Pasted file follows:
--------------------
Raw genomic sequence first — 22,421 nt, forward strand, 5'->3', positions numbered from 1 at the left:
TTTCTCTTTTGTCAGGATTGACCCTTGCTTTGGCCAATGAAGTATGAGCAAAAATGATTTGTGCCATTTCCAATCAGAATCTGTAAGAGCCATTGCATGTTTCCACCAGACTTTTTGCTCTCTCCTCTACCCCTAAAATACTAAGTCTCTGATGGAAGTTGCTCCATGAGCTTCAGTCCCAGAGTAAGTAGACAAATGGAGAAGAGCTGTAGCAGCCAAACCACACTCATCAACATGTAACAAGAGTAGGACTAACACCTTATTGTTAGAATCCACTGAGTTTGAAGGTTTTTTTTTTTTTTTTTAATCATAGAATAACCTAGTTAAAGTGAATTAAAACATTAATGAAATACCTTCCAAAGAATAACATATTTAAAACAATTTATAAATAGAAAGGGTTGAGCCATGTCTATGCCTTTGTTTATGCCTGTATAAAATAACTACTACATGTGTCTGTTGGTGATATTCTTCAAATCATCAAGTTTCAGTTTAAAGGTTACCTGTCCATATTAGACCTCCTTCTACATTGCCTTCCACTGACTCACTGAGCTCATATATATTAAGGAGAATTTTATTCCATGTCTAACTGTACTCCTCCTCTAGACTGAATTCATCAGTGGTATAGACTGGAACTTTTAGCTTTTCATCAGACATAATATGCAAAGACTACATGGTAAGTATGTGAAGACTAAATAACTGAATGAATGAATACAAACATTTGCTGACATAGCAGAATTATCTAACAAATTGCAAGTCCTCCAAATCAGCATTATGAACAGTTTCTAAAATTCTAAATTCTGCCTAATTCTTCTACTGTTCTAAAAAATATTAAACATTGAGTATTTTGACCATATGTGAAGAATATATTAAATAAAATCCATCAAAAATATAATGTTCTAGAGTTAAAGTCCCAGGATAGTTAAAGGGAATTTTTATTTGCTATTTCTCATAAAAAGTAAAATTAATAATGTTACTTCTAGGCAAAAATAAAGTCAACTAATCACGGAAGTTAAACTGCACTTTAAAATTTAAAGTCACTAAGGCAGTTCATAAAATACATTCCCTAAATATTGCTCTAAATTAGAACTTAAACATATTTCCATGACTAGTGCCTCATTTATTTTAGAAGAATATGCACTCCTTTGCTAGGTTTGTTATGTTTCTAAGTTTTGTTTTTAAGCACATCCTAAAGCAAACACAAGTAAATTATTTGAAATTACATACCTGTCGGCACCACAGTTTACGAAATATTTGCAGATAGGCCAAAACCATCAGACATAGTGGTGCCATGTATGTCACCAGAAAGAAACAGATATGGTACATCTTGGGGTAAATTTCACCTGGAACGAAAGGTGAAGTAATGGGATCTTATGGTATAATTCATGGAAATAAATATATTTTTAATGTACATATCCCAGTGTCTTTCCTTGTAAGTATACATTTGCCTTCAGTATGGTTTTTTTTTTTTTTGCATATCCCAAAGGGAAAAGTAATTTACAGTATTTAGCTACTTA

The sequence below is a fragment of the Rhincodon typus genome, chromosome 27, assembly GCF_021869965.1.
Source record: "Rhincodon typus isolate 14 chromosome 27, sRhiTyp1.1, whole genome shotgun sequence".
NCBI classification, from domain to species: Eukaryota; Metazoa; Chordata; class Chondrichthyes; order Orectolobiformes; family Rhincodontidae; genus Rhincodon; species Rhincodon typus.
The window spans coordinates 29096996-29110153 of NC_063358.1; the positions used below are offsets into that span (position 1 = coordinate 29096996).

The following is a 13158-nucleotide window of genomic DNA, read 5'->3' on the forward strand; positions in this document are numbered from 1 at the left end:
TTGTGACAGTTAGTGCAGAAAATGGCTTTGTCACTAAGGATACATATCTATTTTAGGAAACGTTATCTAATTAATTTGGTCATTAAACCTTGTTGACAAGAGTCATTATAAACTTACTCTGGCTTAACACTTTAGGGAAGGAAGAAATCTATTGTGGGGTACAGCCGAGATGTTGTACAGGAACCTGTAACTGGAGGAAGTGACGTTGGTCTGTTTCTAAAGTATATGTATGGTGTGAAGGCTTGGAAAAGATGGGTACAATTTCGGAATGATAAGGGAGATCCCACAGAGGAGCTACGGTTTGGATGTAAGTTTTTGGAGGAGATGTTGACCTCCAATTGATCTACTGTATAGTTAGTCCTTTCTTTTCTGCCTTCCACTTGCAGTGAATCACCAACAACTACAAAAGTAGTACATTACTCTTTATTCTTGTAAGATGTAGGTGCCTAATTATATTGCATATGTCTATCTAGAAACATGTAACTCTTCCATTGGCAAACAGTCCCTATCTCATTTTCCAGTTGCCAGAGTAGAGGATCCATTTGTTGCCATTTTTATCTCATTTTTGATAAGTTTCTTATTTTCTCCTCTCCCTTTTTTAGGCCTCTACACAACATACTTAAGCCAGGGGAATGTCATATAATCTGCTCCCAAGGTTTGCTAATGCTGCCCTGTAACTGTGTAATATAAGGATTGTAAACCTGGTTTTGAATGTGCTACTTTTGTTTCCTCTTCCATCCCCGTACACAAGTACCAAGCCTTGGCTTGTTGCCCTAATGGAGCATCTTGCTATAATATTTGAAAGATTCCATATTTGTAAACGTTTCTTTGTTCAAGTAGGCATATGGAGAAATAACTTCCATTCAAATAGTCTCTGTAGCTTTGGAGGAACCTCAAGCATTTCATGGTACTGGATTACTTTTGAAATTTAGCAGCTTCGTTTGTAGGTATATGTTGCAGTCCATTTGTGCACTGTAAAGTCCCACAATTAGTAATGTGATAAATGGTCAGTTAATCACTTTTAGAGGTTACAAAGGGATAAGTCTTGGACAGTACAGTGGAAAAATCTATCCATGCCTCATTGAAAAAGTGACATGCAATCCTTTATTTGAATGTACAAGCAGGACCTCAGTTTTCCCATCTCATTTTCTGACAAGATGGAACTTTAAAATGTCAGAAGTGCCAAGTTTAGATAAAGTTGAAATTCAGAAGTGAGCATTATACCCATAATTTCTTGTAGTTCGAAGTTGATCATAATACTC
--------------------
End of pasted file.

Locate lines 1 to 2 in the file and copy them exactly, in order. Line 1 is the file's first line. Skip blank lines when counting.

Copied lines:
Raw genomic sequence first — 22,421 nt, forward strand, 5'->3', positions numbered from 1 at the left:
TTTCTCTTTTGTCAGGATTGACCCTTGCTTTGGCCAATGAAGTATGAGCAAAAATGATTTGTGCCATTTCCAATCAGAATCTGTAAGAGCCATTGCATGTTTCCACCAGACTTTTTGCTCTCTCCTCTACCCCTAAAATACTAAGTCTCTGATGGAAGTTGCTCCATGAGCTTCAGTCCCAGAGTAAGTAGACAAATGGAGAAGAGCTGTAGCAGCCAAACCACACTCATCAACATGTAACAAGAGTAGGACTAACACCTTATTGTTAGAATCCACTGAGTTTGAAGGTTTTTTTTTTTTTTTTTAATCATAGAATAACCTAGTTAAAGTGAATTAAAACATTAATGAAATACCTTCCAAAGAATAACATATTTAAAACAATTTATAAATAGAAAGGGTTGAGCCATGTCTATGCCTTTGTTTATGCCTGTATAAAATAACTACTACATGTGTCTGTTGGTGATATTCTTCAAATCATCAAGTTTCAGTTTAAAGGTTACCTGTCCATATTAGACCTCCTTCTACATTGCCTTCCACTGACTCACTGAGCTCATATATATTAAGGAGAATTTTATTCCATGTCTAACTGTACTCCTCCTCTAGACTGAATTCATCAGTGGTATAGACTGGAACTTTTAGCTTTTCATCAGACATAATATGCAAAGACTACATGGTAAGTATGTGAAGACTAAATAACTGAATGAATGAATACAAACATTTGCTGACATAGCAGAATTATCTAACAAATTGCAAGTCCTCCAAATCAGCATTATGAACAGTTTCTAAAATTCTAAATTCTGCCTAATTCTTCTACTGTTCTAAAAAATATTAAACATTGAGTATTTTGACCATATGTGAAGAATATATTAAATAAAATCCATCAAAAATATAATGTTCTAGAGTTAAAGTCCCAGGATAGTTAAAGGGAATTTTTATTTGCTATTTCTCATAAAAAGTAAAATTAATAATGTTACTTCTAGGCAAAAATAAAGTCAACTAATCACGGAAGTTAAACTGCACTTTAAAATTTAAAGTCACTAAGGCAGTTCATAAAATACATTCCCTAAATATTGCTCTAAATTAGAACTTAAACATATTTCCATGACTAGTGCCTCATTTATTTTAGAAGAATATGCACTCCTTTGCTAGGTTTGTTATGTTTCTAAGTTTTGTTTTTAAGCACATCCTAAAGCAAACACAAGTAAATTATTTGAAATTACATACCTGTCGGCACCACAGTTTACGAAATATTTGCAGATAGGCCAAAACCATCAGACATAGTGGTGCCATGTATGTCACCAGAAAGAAACAGATATGGTACATCTTGGGGTAAATTTCACCTGGAACGAAAGGTGAAGTAATGGGATCTTATGGTATAATTCATGGAAATAAATATATTTTTAATGTACATATCCCAGTGTCTTTCCTTGTAAGTATACATTTGCCTTCAGTATGGTTTTTTTTTTTTTTGCATATCCCAAAGGGAAAAGTAATTTACAGTATTTAGCTACTTA